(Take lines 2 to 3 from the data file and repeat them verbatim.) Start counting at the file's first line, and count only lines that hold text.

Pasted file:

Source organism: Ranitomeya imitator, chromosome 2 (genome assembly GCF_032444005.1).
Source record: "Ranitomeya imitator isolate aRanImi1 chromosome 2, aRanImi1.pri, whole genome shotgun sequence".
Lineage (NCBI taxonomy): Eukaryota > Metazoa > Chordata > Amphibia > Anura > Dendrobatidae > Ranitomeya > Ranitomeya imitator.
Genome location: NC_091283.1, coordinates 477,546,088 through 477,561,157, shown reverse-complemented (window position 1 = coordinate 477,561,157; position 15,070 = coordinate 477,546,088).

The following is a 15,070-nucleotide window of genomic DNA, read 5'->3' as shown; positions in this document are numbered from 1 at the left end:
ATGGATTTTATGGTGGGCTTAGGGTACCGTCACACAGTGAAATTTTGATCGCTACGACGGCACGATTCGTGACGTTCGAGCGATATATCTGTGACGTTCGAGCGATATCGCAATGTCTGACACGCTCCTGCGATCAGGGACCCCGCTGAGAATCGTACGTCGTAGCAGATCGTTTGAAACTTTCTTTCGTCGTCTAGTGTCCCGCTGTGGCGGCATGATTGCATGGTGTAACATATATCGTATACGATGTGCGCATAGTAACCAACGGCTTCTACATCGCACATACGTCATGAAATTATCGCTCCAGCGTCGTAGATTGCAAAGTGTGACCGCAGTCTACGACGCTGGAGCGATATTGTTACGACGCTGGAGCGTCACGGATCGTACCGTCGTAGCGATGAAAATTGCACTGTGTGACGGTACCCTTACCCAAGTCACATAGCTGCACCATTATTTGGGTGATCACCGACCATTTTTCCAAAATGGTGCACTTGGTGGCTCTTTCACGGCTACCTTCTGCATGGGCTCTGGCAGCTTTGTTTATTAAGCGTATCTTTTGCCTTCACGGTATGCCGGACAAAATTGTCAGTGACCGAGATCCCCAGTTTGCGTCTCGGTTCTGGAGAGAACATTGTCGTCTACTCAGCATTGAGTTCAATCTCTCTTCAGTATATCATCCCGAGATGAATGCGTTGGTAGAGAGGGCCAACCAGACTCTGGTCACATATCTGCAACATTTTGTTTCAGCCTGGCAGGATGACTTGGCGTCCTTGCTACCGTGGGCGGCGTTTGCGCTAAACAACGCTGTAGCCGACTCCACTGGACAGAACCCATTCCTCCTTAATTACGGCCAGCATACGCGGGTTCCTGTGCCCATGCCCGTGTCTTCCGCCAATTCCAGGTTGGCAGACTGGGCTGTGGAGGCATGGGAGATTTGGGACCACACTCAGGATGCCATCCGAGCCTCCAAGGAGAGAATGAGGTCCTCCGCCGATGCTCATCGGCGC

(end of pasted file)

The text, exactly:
Source record: "Ranitomeya imitator isolate aRanImi1 chromosome 2, aRanImi1.pri, whole genome shotgun sequence".
Lineage (NCBI taxonomy): Eukaryota > Metazoa > Chordata > Amphibia > Anura > Dendrobatidae > Ranitomeya > Ranitomeya imitator.